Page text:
ST. THOMAS TOWNSHIP >> In the St. Thomas countryside, trains weave in and out of the rolling hills of a village of 300 people, blaring their horns as they chug along past children playing a baseball game, sunbathers and even Native Americans of the old American west.

Of course it's not a real railroad. Rather it's the Dennis Creek Model Railroad, and all 125 feet or so of it are laid out in the backyard garden at the home of Les Tosten. It is a G-scale set-up, possibly the only one in the area, Tosten said Sunday while standing in the small shed that each train rolls into at the end of the day.

A dozen people milled about during the first open house of the year at Tosten's home at 3850 Wenger Road. This is just the second or third year for the spring event, but Tosten has opened his model railroad to the public near the start of fall for eight or nine years now.

Paul, a St. Thomas man who didn't want to share his last name, is already looking forward to coming back in the fall. He said it's the best of the 50 or so model railroads he has seen.

"It's outdoor, it's weathered, which makes it look good. It's a big one," he said.

With Paul was his son Edward, 10, and another boy, Wesley Burkholder, 15. They said their favorite part is the Old West area.

Tosten said there are some features even he doesn't know about, since his daughters often add things on their own. With one of those daughters is Kim Varner, who has been helping with technical jobs at the railroad for about three years.

"It's a talent. They have a great creativity, both of them (Les and his wife Connie) are very, very talented. The whole family is that way, you can tell by this," he said.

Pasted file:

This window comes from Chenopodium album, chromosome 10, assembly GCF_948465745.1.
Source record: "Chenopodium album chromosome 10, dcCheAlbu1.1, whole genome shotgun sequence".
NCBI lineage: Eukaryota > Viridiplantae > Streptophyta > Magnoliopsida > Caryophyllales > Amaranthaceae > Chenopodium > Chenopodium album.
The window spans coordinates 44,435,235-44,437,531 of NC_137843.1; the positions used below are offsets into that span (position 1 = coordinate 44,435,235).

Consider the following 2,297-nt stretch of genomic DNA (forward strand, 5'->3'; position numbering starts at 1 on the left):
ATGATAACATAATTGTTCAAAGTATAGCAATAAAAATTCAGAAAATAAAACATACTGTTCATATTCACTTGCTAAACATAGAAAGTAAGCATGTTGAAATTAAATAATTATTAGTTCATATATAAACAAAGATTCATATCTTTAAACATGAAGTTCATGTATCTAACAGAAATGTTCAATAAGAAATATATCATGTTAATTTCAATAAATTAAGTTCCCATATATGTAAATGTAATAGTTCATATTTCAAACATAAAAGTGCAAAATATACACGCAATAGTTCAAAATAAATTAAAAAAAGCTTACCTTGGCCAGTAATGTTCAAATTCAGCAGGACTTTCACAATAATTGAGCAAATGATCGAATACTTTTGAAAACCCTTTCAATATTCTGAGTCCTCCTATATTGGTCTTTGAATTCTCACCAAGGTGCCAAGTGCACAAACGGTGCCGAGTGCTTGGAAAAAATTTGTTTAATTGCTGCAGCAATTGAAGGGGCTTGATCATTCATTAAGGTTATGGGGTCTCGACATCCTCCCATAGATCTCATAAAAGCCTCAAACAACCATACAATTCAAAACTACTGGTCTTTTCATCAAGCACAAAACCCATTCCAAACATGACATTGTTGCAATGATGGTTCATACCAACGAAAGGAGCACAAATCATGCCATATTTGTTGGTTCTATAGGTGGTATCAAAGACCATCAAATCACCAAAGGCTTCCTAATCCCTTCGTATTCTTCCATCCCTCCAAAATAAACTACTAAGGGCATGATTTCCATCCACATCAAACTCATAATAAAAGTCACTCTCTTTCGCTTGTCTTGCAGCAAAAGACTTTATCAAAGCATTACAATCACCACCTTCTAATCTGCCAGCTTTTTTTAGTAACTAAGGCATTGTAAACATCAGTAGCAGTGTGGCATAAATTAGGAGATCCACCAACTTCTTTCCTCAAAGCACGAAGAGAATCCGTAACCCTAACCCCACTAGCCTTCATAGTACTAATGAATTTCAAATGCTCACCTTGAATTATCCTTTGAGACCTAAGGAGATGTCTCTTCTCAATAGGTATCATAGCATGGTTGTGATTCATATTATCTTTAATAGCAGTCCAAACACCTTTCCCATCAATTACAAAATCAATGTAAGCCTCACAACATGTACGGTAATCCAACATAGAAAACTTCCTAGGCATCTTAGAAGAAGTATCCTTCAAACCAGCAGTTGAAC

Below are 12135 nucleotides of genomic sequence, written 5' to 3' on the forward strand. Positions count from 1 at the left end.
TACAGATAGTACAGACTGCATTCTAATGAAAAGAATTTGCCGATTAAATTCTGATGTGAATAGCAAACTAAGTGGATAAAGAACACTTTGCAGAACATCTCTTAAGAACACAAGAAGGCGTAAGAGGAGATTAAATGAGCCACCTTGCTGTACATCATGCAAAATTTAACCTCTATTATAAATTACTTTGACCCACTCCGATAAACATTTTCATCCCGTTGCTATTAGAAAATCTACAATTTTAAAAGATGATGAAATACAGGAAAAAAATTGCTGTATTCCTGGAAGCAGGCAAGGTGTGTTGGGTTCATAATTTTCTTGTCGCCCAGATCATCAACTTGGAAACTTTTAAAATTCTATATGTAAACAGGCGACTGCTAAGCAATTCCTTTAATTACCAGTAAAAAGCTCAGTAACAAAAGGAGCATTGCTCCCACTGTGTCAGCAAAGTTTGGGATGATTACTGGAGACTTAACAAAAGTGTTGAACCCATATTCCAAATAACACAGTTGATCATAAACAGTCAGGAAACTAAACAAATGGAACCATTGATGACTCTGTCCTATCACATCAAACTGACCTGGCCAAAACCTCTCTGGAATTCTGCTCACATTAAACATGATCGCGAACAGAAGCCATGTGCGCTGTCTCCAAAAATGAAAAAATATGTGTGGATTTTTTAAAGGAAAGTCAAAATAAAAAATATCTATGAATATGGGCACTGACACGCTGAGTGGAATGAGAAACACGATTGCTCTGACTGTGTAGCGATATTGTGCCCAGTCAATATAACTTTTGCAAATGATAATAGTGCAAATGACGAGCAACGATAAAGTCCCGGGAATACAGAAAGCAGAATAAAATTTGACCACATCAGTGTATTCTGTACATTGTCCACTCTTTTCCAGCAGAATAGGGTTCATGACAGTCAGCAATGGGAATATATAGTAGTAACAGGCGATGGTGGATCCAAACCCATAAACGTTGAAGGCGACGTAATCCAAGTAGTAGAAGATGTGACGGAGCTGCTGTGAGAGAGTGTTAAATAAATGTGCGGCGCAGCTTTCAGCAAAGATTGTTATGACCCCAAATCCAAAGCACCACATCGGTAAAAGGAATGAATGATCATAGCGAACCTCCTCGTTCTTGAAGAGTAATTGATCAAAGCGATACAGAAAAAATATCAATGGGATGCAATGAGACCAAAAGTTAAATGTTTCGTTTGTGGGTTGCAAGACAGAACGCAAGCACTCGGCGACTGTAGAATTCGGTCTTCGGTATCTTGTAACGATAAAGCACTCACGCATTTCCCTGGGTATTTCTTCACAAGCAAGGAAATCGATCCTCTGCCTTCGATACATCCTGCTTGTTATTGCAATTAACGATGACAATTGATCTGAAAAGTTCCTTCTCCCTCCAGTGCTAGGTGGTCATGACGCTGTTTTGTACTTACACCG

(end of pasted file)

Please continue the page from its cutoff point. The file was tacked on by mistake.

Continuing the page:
Tosten has spent most of his 81 years fascinated by the railroad industry, ever since hearing whistles every midnight from the tracks near his childhood home on Scotland Avenue. Some of his attention turned to the model variety as he got older.

"It's just a good hobby I think. It's better than watching TV all the time, sitting on the couch. And like I told you before, you get into carpenter work, you get into electrical work and, you know, there's just a lot involved in it," he said.

It was 12 or 13 years ago when the Tostens began assembling the Dennis Creek Railroad, named for the creek running through their property (kids are allowed to fish it). There are three sections, which came together as the model railroad expanded over the years.

Two people from Germantown, Maryland — Tosten's sister Ginger Pritchard and his brother-in-law Rip Ripley (the two are not married) — both had the same thing to say: It's nearly impossible to see everything in one visit.

For a first, second — or more — look at Dennis Creek Railroad, visit the fall open house in the third weekend of September. For more information, call the Tostens at 369-3664.

Amber South can be reached at 262-4771.

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